The search and edit pattern helps users find features that need to be updated or modified quickly. The typical use of search is to find an item and display its location and attribute values but users can also perform a search for an item so they can edit or even delete it.
Discoverability is the number one need for many single-purpose apps. Browsing through lists of data may work well for small amounts of data, but as datasets grow larger in volume, finding specific content quickly and reliably becomes critical for the UX. Apps that manage large amounts of data therefore require a search to find items quickly. Viewing the selected search result item is the dominant driver for a search in most cases, but providing a button to edit the item helps streamline the editing process.
Single-purpose apps use search and edit to find features, objects, or records so they can be updated quickly. Users can be operators receiving phone calls from customers, subscribers requesting updates to their accounts, or field crews updating assignments or work orders. Using search and edit, which is a good example of a task-oriented pattern, is faster than selecting the correct layer, zooming to the area of interest, and visually identifying the feature on the map. It’s especially useful for apps that manage large or unfamiliar datasets.
Implement a federated search that displays type-ahead suggestions. Once the user selects the desired search result, the map zooms to that feature and shows the item content in an info pop-up. The content should include the name or ID, some key attributes, potentially some statistics, and an action button that reads View Details, Open for Edit, Update Record, or similar. Upon clicking this action button, the full item details open in a separate panel. Full map may choose an info panel, whereas partial map can use the content area of the side panel.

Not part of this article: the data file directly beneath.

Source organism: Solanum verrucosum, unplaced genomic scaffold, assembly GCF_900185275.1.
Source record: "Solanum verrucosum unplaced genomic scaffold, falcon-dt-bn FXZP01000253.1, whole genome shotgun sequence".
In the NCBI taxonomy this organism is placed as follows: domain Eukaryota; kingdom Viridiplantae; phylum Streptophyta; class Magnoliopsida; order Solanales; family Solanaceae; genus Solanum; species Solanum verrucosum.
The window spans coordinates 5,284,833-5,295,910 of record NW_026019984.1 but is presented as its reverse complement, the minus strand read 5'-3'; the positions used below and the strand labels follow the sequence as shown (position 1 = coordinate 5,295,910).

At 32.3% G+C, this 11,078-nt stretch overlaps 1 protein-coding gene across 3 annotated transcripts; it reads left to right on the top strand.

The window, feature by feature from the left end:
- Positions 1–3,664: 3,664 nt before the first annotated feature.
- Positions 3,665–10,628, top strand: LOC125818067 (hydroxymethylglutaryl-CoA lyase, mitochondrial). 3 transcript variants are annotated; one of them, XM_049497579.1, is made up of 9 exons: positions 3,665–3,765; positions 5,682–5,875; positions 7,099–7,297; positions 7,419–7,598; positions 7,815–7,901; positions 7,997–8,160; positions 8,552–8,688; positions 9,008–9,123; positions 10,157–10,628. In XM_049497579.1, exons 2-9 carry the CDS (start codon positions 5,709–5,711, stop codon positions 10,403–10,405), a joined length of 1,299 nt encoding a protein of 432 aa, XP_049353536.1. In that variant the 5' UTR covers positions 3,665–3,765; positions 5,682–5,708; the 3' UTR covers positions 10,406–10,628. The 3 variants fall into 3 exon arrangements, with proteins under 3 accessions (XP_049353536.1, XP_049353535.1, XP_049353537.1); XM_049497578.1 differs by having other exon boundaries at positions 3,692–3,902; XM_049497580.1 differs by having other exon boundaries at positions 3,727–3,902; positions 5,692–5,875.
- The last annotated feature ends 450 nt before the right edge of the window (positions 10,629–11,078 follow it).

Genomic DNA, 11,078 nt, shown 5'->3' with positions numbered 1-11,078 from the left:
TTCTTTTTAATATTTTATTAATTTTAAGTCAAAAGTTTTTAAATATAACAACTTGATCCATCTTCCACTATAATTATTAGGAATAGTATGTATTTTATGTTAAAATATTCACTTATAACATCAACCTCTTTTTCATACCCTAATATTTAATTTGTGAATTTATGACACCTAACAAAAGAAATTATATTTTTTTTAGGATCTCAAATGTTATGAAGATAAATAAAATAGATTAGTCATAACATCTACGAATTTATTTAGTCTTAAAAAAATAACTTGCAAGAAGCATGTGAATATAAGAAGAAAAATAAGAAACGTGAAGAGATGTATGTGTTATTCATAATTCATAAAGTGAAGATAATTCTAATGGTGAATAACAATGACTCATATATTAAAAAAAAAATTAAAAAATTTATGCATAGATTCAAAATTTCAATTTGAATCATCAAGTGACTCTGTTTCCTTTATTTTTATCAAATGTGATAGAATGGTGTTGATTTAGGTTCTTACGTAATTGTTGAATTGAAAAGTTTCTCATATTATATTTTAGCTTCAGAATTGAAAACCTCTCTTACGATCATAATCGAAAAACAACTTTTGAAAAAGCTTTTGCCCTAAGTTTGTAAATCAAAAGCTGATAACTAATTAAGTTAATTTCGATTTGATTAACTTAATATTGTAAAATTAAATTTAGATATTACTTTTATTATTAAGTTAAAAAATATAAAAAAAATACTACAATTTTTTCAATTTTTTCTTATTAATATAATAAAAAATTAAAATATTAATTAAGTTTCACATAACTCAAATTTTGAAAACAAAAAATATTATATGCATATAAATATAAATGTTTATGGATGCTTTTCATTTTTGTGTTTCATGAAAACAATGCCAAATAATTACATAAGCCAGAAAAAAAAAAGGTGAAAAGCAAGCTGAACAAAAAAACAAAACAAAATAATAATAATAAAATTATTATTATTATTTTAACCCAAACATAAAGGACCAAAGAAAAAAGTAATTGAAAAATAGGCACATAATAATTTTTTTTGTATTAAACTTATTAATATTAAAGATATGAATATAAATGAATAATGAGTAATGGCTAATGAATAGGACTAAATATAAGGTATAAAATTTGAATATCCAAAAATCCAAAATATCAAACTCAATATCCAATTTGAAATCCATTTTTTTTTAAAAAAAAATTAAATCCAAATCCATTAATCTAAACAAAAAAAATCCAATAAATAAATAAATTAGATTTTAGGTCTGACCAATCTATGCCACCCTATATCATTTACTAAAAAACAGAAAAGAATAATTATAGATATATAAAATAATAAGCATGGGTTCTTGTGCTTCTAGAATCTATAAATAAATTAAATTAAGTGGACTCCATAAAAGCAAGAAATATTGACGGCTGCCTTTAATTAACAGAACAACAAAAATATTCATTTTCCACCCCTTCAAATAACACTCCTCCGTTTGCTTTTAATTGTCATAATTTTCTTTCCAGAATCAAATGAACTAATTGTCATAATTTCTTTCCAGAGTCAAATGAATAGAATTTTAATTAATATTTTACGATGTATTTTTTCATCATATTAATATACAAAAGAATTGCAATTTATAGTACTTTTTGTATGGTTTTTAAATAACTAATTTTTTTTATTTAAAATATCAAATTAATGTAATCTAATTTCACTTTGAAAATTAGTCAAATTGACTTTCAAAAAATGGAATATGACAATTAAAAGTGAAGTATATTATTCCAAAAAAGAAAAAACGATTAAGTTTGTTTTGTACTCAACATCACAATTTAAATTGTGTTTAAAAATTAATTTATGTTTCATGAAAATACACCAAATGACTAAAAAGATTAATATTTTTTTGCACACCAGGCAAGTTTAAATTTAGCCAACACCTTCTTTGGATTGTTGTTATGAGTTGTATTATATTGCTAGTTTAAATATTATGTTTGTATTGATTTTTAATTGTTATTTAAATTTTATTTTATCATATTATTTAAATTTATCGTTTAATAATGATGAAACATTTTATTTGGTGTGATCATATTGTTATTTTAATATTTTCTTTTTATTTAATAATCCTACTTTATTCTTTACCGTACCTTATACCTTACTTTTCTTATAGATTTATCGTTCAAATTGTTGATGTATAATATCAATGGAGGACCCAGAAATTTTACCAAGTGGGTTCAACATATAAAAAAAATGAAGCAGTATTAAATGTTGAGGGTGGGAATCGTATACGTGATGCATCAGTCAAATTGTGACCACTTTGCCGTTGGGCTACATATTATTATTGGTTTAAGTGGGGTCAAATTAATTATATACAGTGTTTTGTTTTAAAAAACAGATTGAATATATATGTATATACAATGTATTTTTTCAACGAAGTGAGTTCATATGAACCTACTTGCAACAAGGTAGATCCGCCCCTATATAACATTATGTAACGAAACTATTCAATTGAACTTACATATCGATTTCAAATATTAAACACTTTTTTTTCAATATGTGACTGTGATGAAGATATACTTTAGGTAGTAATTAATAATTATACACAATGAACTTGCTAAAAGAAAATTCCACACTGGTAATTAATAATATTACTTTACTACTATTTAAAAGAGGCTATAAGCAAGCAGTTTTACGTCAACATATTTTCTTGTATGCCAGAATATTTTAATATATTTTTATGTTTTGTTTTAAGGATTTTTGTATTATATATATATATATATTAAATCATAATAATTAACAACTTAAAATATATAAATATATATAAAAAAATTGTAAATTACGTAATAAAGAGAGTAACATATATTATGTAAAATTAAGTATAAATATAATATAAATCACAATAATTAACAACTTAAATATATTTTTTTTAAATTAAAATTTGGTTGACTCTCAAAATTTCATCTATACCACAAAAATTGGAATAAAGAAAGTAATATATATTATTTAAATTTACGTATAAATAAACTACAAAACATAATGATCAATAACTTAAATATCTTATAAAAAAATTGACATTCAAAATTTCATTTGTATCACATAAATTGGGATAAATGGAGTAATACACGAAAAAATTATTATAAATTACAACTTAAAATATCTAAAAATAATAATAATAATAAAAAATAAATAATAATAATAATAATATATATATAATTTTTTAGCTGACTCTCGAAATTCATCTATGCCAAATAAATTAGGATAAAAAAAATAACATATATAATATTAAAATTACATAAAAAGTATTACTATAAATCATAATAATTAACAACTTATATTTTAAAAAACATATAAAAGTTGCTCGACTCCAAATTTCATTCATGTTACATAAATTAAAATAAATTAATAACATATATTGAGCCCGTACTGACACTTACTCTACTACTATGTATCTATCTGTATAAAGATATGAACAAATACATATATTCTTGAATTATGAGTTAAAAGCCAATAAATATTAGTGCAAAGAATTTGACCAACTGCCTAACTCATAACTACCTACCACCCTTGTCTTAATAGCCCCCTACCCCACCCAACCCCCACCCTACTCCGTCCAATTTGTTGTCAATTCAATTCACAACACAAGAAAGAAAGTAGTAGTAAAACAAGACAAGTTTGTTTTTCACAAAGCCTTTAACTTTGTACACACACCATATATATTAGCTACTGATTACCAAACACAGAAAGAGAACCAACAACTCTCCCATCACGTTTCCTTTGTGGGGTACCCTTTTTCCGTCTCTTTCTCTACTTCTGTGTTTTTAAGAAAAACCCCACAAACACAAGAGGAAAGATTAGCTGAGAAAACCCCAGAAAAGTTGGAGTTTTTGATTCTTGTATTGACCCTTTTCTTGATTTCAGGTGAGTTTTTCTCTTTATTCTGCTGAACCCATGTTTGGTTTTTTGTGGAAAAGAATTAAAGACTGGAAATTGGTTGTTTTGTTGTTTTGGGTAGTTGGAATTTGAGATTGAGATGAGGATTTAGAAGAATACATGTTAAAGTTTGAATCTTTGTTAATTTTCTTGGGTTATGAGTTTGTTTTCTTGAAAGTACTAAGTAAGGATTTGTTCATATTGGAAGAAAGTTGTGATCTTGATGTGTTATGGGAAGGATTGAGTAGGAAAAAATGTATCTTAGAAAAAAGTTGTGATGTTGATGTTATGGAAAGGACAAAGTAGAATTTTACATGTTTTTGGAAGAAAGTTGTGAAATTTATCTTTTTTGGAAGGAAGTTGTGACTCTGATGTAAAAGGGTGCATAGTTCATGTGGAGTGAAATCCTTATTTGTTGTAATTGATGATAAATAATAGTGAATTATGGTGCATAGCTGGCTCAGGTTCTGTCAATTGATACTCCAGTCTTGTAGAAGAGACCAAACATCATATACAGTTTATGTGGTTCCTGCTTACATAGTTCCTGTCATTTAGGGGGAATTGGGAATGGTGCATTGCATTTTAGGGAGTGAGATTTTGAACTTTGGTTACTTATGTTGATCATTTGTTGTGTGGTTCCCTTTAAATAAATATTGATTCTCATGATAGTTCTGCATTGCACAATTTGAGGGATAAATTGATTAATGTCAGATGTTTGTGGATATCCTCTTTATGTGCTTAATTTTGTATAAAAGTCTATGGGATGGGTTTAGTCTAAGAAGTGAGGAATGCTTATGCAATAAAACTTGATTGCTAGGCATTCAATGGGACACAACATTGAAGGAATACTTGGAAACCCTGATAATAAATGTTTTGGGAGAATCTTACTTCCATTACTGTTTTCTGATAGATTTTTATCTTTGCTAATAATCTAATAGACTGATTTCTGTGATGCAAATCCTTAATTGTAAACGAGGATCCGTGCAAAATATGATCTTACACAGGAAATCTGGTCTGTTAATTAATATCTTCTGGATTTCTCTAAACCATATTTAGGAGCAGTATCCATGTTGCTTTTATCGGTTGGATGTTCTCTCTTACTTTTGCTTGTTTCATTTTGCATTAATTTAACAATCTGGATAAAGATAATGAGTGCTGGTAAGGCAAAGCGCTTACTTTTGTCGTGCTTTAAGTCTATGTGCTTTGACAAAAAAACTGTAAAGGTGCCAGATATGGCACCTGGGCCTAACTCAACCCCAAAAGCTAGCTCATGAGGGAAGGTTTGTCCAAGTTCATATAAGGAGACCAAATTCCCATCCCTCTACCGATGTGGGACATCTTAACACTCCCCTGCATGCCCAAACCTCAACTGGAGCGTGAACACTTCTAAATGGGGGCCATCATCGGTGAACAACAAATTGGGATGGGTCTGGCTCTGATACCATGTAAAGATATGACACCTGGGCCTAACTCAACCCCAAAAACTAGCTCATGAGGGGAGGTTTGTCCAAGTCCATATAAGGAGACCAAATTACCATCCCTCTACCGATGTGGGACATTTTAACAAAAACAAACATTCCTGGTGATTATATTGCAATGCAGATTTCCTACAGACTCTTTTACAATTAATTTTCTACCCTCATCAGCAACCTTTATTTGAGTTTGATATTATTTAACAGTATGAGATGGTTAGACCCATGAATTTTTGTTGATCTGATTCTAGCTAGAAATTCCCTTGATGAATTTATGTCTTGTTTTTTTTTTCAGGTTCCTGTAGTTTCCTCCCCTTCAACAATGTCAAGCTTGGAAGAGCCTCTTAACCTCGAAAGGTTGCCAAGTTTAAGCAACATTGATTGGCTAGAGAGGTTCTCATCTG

The search and edit pattern has similarities to the list and details pattern. Consider the following deviations between the two patterns:
- After selecting a search result, it can be useful to keep the results list open so that users can jump between results until the desired item is found. Alternatively, provide an easy way to recover the search by keeping the search term persistent.
- Structure the content of the info pop-up so that users can assess quickly whether the selected feature is indeed the correct one.
- If the app uses location list, consider showing the same item card in the list and in the pop-up.
- Avoid opening the item details in edit mode right away. Offer an easy way to trigger edit mode instead. Provide explicit save and cancel actions that both navigate back to the item details in view mode.
- Besides editing the item, consider alternative actions such as close, delete, transfer, attach, share, or analyze to manipulate the item.
The mock-up below shows an app for managing farmland ownership accounts. The app uses a partial map layout to show the landownership accounts in a list side by side with the accounts in a map. Users can filter the list by area (spatial filter) or account status (attribute filter) and toggle to the details of an account following the list and details pattern. The easiest way to find an account is to search by name, address, project number, or farm number. Selecting a search result zooms to the farm and opens an info pop-up with basic information about the account. At this point, the app senses that the user’s intent most likely is to modify the account, and that’s why the pop-up shows three action buttons: Edit Details, Transfer, and Close. Edit Details has the same effect as if the user had clicked on an item in the list and opens the details panel in edit mode. Transfer starts a task-oriented workflow to transfer the account to another person. Close is a drop-down list that allows users to choose from different ways to close the account, which changes the status from Active to Closed.